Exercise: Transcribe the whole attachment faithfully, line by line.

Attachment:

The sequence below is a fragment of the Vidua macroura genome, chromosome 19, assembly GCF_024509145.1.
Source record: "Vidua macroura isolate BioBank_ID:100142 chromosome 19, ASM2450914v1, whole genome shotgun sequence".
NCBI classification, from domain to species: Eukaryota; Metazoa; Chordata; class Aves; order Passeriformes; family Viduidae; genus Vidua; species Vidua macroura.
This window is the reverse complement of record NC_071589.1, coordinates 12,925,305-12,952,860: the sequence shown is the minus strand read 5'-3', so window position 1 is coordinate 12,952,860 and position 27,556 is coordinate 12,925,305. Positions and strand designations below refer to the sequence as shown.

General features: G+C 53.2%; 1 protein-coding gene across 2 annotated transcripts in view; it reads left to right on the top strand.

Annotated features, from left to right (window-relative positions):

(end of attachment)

The sequence below is a fragment of the Vidua macroura genome, chromosome 19, assembly GCF_024509145.1.
Source record: "Vidua macroura isolate BioBank_ID:100142 chromosome 19, ASM2450914v1, whole genome shotgun sequence".
NCBI classification, from domain to species: Eukaryota; Metazoa; Chordata; class Aves; order Passeriformes; family Viduidae; genus Vidua; species Vidua macroura.
This window is the reverse complement of record NC_071589.1, coordinates 12,925,305-12,952,860: the sequence shown is the minus strand read 5'-3', so window position 1 is coordinate 12,952,860 and position 27,556 is coordinate 12,925,305. Positions and strand designations below refer to the sequence as shown.

General features: G+C 53.2%; 1 protein-coding gene across 2 annotated transcripts in view; it reads left to right on the top strand.

Annotated features, from left to right (window-relative positions):